When a spacecraft records an image from space, that image, comprised of thousands of pixels (short for picture elements, the dots that make up a picture), is changed into a radio signal and sent to Earth. Here on Earth the radio signal is changed back into a picture. In this exercise, students will experiment with a method similar to that used for producing a satellite-generated image. Students will generate their images on graph paper. Each square on the graph paper represents one pixel or picture element.

Some of the French painters of the 19th century could be said to have created early versions of pixel images. Look at paintings by French post-impressionist painters Georges Seurat and Paul Signac, who pioneered pointillism, a style in which the painter uses dots of pure color rather than brushstrokes to create an image. Seurat's Sunday Afternoon on the Island of La Grande Jatte (1886) is probably the most famous example of this style. Students will create their own pointillist images (and satellite pixel images).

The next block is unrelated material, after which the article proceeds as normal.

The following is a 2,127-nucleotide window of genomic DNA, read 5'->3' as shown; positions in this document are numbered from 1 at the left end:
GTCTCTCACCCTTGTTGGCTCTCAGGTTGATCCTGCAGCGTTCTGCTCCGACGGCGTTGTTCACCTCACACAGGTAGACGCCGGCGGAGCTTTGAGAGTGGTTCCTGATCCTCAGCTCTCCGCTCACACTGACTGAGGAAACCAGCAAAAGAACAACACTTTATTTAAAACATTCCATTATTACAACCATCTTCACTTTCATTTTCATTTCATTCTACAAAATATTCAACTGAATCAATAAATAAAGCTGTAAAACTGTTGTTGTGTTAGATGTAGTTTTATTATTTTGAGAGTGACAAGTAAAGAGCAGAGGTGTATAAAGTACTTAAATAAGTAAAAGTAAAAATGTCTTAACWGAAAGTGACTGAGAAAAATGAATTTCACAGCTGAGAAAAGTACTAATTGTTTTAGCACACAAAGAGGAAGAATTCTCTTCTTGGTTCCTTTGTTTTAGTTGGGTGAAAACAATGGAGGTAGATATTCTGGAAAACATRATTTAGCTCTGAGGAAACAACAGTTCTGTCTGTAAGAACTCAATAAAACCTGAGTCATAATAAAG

### Materials

• graph paper
• pens or pencils

### Communicate like a satellite!

1. To introduce the idea of how pixels combine to produce a recognizable image, look at a computer monitor or a television screen with a magnifying lens.

Newspaper photos and television images are also made up of pixels. To illustrate this use a photocopier to enlarge a newspaper photograph to several times its size.

1. Pair up students. Have one student create a picture on graph paper by shading in certain boxes.
2. Have the second student try to recreate the image as follows:

The artist ("satellite") scans the picture from the left beginning with the first square in row 1.

If the space is blank, the student says, "Zero."

If the space is shaded, the student says, "One."

The artist proceeds this way square by square across the row to the last square in row 1 and then scans each row in the same way down the page.

The second student ("the receiving station") records the scan on her graph paper. Every time she hears the word "One," she shades in that square. When she hears the word "Zero," she leaves the square blank.

1. After the students have finished reading and recording all the rows, they compare images.

Are they the same, or was the message garbled?

1. Repeat the activity, but reverse the students' roles.